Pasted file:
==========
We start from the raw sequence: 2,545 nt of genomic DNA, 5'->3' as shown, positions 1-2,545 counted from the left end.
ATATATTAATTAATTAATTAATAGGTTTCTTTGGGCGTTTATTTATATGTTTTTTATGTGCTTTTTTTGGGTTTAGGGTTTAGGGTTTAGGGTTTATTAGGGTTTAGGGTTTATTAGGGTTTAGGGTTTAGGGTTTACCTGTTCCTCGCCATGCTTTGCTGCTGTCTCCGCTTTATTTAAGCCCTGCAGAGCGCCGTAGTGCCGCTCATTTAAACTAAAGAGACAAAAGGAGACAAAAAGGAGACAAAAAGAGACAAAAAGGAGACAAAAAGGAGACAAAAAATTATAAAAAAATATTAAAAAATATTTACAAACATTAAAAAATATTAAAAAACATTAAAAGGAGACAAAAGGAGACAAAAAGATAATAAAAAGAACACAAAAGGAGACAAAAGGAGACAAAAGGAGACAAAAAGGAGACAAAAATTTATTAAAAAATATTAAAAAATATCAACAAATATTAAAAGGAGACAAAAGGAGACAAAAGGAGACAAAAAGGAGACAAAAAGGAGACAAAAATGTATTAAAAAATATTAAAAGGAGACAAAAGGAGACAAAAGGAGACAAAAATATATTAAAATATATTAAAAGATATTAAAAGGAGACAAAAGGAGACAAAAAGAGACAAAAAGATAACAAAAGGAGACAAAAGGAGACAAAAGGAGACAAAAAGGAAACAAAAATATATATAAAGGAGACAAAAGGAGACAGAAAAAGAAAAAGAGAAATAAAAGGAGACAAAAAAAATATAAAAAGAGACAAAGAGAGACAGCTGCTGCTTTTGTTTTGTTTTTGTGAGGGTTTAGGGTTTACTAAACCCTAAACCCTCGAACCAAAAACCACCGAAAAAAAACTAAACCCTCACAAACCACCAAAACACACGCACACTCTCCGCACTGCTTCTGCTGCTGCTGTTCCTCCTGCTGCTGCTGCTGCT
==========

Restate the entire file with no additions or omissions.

We start from the raw sequence: 2,545 nt of genomic DNA, 5'->3' as shown, positions 1-2,545 counted from the left end.
ATATATTAATTAATTAATTAATAGGTTTCTTTGGGCGTTTATTTATATGTTTTTTATGTGCTTTTTTTGGGTTTAGGGTTTAGGGTTTAGGGTTTATTAGGGTTTAGGGTTTATTAGGGTTTAGGGTTTAGGGTTTACCTGTTCCTCGCCATGCTTTGCTGCTGTCTCCGCTTTATTTAAGCCCTGCAGAGCGCCGTAGTGCCGCTCATTTAAACTAAAGAGACAAAAGGAGACAAAAAGGAGACAAAAAGAGACAAAAAGGAGACAAAAAGGAGACAAAAAATTATAAAAAAATATTAAAAAATATTTACAAACATTAAAAAATATTAAAAAACATTAAAAGGAGACAAAAGGAGACAAAAAGATAATAAAAAGAACACAAAAGGAGACAAAAGGAGACAAAAGGAGACAAAAAGGAGACAAAAATTTATTAAAAAATATTAAAAAATATCAACAAATATTAAAAGGAGACAAAAGGAGACAAAAGGAGACAAAAAGGAGACAAAAAGGAGACAAAAATGTATTAAAAAATATTAAAAGGAGACAAAAGGAGACAAAAGGAGACAAAAATATATTAAAATATATTAAAAGATATTAAAAGGAGACAAAAGGAGACAAAAAGAGACAAAAAGATAACAAAAGGAGACAAAAGGAGACAAAAGGAGACAAAAAGGAAACAAAAATATATATAAAGGAGACAAAAGGAGACAGAAAAAGAAAAAGAGAAATAAAAGGAGACAAAAAAAATATAAAAAGAGACAAAGAGAGACAGCTGCTGCTTTTGTTTTGTTTTTGTGAGGGTTTAGGGTTTACTAAACCCTAAACCCTCGAACCAAAAACCACCGAAAAAAAACTAAACCCTCACAAACCACCAAAACACACGCACACTCTCCGCACTGCTTCTGCTGCTGCTGTTCCTCCTGCTGCTGCTGCTGCT